Millennium Dome

What is the Millennium Dome?

The Millennium Dome was the centrepiece of British celebrations for the dawning of the year 2000.

Built on the site of the Meridian Line in north Greenwich – symbolising time – the Dome was, at the time of construction, the biggest dome in the world, occupying 300 acres of a formerly contaminated derelict gasworks. The former gasworks had been derelict for more than two decades and was the largest undeveloped site on the River Thames.

The Dome originally contained a theme park-cum-scientific exhibition entitled the ‘Millennium Experience’. This was a series of themed ‘zones’ representing concepts such as ‘money’ or ‘the body’, supported by live theatrical events throughout the day. The Millennium Experience closed on December 31 2000, and the Dome has since been sold to be converted into a 26,000 capacity entertainment and sports arena.


The Millennium Commission was set up by the Conservative Government in 1993 to raise funds for the celebration of the new millennium.

The idea of a national exhibition was first mooted by the Commission in 1994, and in 1996, the Commission announced its intention to award a grant to fund an exhibition in the Greenwich area. Having failed to attract private backing for the proposed project, the Government ensured its completion by undertaking a commitment to secure any development with funds from the National Lottery.

The Millennium Central Ltd, latterly the New Millennium Experience Company Ltd (NMEC), was set up to administer the project, and ministerial accountability for the project was assured initially through Peter Mandelson, as Minister without Portfolio.

The Dome itself was built on time and to budget, with work beginning in June 1997, and Prime Minister Tony Blair attended the ‘topping out’ ceremony in June 1998. It was another year before the contents of the Dome were unveiled, and as planned, it was closed to visitors at the end of 2000.

In 2001, government agency English Partnerships took ownership of the building and NMEC was liquidated. The Dome and about 170 acres on the Greenwich peninsula were sold to Meridian Delta Ltd in 2004 to create a 26,000-capacity arena and develop the surrounding area, including building 10,000 new homes and creating 24,000 jobs.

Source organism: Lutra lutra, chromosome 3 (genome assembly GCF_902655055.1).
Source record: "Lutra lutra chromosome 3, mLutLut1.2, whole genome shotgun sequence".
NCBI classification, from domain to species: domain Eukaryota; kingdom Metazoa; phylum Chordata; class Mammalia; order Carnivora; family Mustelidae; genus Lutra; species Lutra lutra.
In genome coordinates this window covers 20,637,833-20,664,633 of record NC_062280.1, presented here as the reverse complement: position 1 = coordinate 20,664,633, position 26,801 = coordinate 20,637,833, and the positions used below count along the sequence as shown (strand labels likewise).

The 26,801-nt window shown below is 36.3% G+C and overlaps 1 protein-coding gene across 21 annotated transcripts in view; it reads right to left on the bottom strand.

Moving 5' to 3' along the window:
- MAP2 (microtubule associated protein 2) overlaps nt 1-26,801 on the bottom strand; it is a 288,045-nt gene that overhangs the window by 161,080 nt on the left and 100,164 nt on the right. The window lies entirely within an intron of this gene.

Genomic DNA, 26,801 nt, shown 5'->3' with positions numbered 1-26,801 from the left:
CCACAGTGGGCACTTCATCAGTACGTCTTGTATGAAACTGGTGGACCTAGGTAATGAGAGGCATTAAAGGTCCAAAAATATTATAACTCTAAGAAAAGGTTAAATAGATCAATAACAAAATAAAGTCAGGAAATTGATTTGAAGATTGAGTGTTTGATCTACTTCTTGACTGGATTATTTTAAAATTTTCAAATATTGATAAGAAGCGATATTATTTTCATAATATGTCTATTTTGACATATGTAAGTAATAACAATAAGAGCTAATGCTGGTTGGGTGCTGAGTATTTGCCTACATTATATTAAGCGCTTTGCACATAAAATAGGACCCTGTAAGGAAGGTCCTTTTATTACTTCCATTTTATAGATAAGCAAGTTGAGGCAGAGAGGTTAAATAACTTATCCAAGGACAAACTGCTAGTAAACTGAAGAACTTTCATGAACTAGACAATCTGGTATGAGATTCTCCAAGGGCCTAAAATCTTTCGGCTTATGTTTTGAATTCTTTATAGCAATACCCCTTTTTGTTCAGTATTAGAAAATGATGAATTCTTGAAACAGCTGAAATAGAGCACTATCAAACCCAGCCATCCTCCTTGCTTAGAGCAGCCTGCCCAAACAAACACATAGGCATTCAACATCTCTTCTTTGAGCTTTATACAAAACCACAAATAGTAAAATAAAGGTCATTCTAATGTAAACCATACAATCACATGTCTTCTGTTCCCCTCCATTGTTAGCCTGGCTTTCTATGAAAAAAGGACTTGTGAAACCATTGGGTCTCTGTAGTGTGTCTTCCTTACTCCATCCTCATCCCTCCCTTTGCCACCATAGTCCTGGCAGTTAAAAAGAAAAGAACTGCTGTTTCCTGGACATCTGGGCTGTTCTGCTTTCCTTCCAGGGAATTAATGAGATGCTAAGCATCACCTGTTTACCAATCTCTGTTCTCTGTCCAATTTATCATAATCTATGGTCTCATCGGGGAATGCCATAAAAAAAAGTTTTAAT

Under the terms of the deal, proceeds from the development would be shared between English Partnerships and Meridian, with the former expecting to earn about £550 million over the period up until 2018. The national lottery was also due a share, worth £70 million, in recognition of its original investment.

In May 2005 the Dome was officially renamed the O2 as part of its re-branding as an entertainment district. The O2 opened on June 24 2007, its stated ambition being to become London’s premier entertainment centre. The opening concert featured Bon Jovi, the last musical act to play at the old Wembley Stadium.

The O2 centre will feature in the 2012 London Olympics, when it will host both the gymnastics and basketball finals.


The Millennium Dome project was one of the most controversial public works projects ever undertaken, for a large number of reasons.

Firstly, the project was financially mismanaged from the outset. A 2000 National Audit Office report declared that the NMEC grossly over-estimated the number of visitors likely to attend (this figure was scaled down from 12 million to seven million in May 2000, and the final figure was 6.5 million), that it had mismanaged the construction of the Dome, and that its marketing had failed to attract the public.

The report said the first signs of budgetary pressure emerged in November 1998, 14 months before the Dome opened, and suggested that the Dome may have been insolvent since February 2000.